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All sides in Syria's civil war are using shelling and siege tactics to punish and starve civilians and big powers bear responsibility for allowing such war crimes to persist, U.N. human rights investigators said on Wednesday.
The independent investigators, presenting their latest report documenting atrocities in Syria, called again on the U.N. Security Council to refer grave violations of the rules of war to the International Criminal Court (ICC) for prosecution.
"The Security Council bears responsibility for not addressing accountability and allowing the warring parties to violate these rules with total impunity," Paulo Pinheiro, who leads the U.N. commission of inquiry, told a news conference.
"One of most stark trends we have documented is the use of siege warfare, the denial of humanitarian aid, food and basic necessities such as medical care and clean water have forced people to choose between surrender and starvation."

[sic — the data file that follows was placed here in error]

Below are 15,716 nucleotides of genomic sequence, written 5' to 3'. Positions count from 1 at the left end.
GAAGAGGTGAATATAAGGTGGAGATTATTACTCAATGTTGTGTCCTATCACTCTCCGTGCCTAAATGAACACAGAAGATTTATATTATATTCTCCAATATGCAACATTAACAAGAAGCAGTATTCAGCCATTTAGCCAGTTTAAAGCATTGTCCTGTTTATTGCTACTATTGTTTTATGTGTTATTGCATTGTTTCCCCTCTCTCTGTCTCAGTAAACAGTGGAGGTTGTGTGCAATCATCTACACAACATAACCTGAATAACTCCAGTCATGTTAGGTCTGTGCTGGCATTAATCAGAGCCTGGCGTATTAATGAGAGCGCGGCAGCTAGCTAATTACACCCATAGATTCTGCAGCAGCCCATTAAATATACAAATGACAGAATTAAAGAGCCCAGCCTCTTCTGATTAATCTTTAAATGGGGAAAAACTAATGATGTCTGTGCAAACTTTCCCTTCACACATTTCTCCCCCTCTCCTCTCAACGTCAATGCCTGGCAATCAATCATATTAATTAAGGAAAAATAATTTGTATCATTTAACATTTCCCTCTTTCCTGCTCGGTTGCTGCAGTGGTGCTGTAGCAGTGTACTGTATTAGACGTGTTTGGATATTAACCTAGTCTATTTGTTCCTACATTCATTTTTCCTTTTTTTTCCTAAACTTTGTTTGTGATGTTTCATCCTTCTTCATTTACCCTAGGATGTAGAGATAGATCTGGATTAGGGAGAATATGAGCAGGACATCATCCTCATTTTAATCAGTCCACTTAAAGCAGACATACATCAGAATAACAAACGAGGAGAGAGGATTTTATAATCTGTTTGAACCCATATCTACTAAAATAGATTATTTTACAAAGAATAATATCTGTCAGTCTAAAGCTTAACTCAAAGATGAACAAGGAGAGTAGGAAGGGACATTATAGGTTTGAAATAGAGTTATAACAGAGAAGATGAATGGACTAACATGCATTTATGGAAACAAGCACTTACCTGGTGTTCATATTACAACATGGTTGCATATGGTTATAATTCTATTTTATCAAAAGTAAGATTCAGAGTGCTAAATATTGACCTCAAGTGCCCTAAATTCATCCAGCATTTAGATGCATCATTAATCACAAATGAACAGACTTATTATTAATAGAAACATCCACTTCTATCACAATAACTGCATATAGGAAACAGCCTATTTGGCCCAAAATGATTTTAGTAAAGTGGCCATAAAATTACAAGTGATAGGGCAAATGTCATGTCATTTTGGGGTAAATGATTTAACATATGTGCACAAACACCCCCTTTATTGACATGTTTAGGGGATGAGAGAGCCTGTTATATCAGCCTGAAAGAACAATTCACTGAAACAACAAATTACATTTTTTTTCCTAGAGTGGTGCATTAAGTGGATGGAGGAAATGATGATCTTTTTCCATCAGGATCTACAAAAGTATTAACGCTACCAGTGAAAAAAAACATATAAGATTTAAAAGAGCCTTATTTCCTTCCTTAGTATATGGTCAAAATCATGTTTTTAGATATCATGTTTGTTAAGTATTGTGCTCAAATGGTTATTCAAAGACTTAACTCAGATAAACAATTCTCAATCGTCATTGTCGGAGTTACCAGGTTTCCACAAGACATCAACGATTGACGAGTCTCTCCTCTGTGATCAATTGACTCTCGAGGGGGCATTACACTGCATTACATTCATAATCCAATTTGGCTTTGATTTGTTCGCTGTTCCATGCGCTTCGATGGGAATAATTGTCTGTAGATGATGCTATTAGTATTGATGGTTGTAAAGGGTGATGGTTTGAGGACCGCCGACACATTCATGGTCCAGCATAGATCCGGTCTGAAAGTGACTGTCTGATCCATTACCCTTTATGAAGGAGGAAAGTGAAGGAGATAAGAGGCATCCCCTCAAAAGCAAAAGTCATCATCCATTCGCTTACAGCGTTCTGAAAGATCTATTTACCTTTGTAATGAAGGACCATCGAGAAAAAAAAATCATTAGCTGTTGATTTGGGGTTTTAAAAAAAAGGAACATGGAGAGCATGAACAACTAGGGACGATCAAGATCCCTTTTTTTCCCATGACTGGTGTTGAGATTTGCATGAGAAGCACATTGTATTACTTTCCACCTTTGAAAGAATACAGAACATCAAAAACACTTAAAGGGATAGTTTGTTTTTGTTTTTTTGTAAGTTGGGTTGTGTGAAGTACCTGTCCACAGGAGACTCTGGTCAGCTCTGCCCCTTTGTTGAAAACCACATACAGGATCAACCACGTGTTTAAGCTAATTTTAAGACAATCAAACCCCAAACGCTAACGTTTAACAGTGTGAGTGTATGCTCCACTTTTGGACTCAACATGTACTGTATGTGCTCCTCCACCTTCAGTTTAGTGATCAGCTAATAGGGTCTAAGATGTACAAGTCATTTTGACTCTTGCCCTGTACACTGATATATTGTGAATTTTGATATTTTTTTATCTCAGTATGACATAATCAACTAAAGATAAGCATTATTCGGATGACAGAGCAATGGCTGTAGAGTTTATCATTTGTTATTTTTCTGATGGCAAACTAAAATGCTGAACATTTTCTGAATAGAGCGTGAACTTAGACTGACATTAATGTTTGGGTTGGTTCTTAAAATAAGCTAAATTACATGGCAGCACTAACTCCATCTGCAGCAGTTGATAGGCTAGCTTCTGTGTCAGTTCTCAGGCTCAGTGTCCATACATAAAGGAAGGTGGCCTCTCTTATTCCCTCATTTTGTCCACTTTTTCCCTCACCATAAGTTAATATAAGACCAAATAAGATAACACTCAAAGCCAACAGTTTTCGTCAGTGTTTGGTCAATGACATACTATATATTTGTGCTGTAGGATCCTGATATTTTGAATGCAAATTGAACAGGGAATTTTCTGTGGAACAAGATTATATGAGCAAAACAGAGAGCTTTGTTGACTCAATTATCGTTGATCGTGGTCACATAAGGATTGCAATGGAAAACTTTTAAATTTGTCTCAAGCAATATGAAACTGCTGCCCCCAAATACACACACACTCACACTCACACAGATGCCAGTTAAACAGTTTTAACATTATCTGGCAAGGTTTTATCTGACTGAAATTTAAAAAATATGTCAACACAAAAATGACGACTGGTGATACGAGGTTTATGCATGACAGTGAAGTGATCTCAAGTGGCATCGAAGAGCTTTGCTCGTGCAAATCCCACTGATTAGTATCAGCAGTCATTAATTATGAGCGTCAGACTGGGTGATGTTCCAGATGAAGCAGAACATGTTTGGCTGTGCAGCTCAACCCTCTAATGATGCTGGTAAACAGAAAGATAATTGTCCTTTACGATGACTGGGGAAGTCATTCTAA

More than 140,000 have been killed in the conflict, which enters its fourth year next week, 2.5 million refugees have fled abroad and 6.5 million people are uprooted within Syria.
Syrian government forces under President Bashar al-Assad have besieged towns including the Old City of Homs, shelling relentlessly and depriving them of food as part of a "starvation until submission" campaign, the report said.
On the other side, insurgents fighting to topple Assad, especially foreign Islamic fighters including the al-Qaeda affiliated ISIS, have stepped up attacks on civilians, taken hostages, executed prisoners and set off car bombs to spread terror, it said.
The report, covering July 15-January 20, is the seventh by the United Nations since the inquiry was set up in September 2011.
The investigators have not been allowed into Syria, but their latest findings were based on 563 interviews conducted by Skype or by telephone with victims and witnesses still in the country or in person with refugees in surrounding countries.